Two Poems

John Ashbery, 30 September 1999

... perhaps. Yet no mood will be shattered if we are diplomatic, for once. The inheritors of those woods and groves won’t oppress us, and there’ll be a chance for sleep and some grub. You’ll see. Lost Profile I had a voice once, braid falling over the front of my forehead-house and down the sides. No need for cream separators here someone said. My guide ...

Three Poems

John Ashbery, 19 February 2004

... no one to watch it, this sea breeze releases me to the cloud of knowing. There are beaters in the woods, nourishing it, and you’re it, reciting it. The long scramble upstairs landed us here. There is no method in the alphabet; the urchin came unseated. You have to learn to ‘bounce’ with the ages, just to keep up with time. By then it will have been ...

Three Poems

John Burnside, 12 September 2013

... money); but now, for a season, they fly low over the fields and the thin paths that run to the woods at Gillingshill, the children calling out on Sunday walks to stop and look                      and all of us pausing to turn in our tracks while the mortgaged land falls silent for miles around, the village below us empty and grey as ...

War against the Grown-Ups

John Redmond, 21 August 1997

The Dumb House 
by John Burnside.
Cape, 198 pp., £9.99, May 1997, 0 224 04207 6
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A Normal Skin 
by John Burnside.
Cape, 61 pp., £7, May 1997, 0 224 04286 6
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... conscious of its literary co-ordinates, and this story falls squarely into the macabre area of John Burnside’s work. It is queerly echoed, for instance, by the conclusion of his prose-poem ‘Aphasia in Childhood’, which deals, in part, with exploring woods as a boy: ‘I was sure, if I dug a few inches deeper, I ...

Were we bullied?

Jamie Martin: Bretton Woods, 21 November 2013

The Battle of Bretton WoodsJohn Maynard Keynes,Harry Dexter White and the Making of a New World Order 
by Benn Steil.
Princeton, 449 pp., £19.95, February 2013, 978 0 691 14909 7
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... When an ailing John Maynard Keynes travelled to the American South in March 1946, he was delighted by what he found. The ‘balmy air and bright azalean colour’ of Savannah offered a welcome reprieve from the cold and damp of London, he wrote on arriving, and the children in the streets were livelier company than the ‘irritable’ and ‘exceedingly tired’ citizens of postwar Britain ...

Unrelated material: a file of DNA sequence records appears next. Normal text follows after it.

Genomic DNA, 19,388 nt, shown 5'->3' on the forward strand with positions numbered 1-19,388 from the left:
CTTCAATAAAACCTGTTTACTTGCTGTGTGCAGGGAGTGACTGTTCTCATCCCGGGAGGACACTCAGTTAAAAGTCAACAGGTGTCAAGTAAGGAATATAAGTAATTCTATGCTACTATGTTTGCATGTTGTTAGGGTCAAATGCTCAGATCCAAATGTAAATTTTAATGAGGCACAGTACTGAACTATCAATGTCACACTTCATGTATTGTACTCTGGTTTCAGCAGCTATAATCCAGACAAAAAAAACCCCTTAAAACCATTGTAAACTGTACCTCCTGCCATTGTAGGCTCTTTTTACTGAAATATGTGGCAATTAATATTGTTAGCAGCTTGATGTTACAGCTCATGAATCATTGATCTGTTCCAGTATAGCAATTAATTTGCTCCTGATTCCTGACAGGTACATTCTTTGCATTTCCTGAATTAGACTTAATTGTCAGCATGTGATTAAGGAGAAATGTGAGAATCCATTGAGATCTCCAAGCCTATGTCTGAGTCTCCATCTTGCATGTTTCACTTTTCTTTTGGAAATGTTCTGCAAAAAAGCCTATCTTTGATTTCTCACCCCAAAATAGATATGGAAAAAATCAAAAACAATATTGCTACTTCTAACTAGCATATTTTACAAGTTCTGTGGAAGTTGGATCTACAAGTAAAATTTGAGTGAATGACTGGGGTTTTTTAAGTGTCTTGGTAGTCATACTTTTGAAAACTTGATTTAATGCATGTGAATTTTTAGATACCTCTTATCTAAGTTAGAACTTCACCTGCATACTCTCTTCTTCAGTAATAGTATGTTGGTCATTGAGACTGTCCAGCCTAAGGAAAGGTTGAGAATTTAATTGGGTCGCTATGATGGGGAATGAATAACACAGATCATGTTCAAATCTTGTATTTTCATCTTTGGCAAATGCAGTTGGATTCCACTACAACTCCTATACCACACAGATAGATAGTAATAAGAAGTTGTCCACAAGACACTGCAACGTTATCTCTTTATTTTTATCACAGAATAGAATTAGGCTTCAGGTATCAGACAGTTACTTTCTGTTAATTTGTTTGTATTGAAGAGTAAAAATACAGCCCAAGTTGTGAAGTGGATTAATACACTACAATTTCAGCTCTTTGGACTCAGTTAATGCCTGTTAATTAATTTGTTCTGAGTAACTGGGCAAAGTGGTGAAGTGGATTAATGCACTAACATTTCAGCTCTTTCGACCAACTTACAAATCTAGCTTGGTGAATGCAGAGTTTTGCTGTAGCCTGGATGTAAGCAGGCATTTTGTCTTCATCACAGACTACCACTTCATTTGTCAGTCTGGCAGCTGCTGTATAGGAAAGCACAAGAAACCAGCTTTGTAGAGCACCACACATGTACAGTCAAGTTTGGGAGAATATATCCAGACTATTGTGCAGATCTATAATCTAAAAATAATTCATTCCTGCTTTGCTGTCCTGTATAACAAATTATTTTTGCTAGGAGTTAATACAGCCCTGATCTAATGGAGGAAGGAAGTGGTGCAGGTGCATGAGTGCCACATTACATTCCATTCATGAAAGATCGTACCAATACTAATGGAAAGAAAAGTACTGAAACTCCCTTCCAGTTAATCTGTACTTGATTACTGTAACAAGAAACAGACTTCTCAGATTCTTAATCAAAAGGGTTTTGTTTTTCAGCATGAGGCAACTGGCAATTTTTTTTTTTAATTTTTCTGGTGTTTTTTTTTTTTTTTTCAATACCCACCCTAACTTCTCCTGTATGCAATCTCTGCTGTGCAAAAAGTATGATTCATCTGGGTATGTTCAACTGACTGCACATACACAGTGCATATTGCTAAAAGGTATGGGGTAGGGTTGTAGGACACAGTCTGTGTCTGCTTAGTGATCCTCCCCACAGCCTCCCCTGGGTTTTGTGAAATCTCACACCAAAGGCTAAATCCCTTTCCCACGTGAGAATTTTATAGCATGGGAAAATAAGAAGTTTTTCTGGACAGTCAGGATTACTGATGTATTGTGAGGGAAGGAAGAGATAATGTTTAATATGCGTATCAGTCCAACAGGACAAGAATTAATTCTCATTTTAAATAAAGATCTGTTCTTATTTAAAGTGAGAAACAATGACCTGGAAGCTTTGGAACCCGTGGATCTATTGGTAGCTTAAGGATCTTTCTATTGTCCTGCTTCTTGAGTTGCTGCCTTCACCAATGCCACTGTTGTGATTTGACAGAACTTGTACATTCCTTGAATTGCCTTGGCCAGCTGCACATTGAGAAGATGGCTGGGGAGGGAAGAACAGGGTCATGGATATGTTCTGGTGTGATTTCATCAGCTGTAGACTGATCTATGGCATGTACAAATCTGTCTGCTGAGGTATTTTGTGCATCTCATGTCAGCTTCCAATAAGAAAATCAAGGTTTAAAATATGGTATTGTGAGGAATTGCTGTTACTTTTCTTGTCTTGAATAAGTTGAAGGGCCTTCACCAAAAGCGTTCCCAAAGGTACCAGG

Outcanoevre

Aingeal Clare: Alice Oswald, 23 March 2006

Woods etc 
by Alice Oswald.
Faber, 56 pp., £12.99, May 2005, 0 571 21852 0
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... Though she is capable of more, these are the two modes alternating in her latest book, Woods etc. In her second collection, Dart (2002), Oswald sought not to describe water with words but to make water out of them. A brilliantly mapped-out and achieved piece, Dart was like a contemporary ‘Brook’: the great river epic Coleridge didn’t in the ...

A Wild Inhabitation

John Gibbens, 3 June 1982

... all sevens. Knowing Thomas had saved the day to give me California Sunshine on. The world in the woods was unscaled. We shed our clothes, a pale stripling and a limber one. Purple foxgloves clung like flies’ tongues in the red clay banks. Dun calves grazed the greenleaf in the sun and looked on. My balls were like pink sea-urchins in the cold ...

Settlements

John Burnside, 16 April 1998

... heart of matter. IV What We Know of Houses Sunday.            We are driving to the woods to find the hidden origin of rain: a shallow basin carved into the rock where Pictish chiefs assembled with their kin to reinvent the world                                – or so we say – though no one knows for sure who ...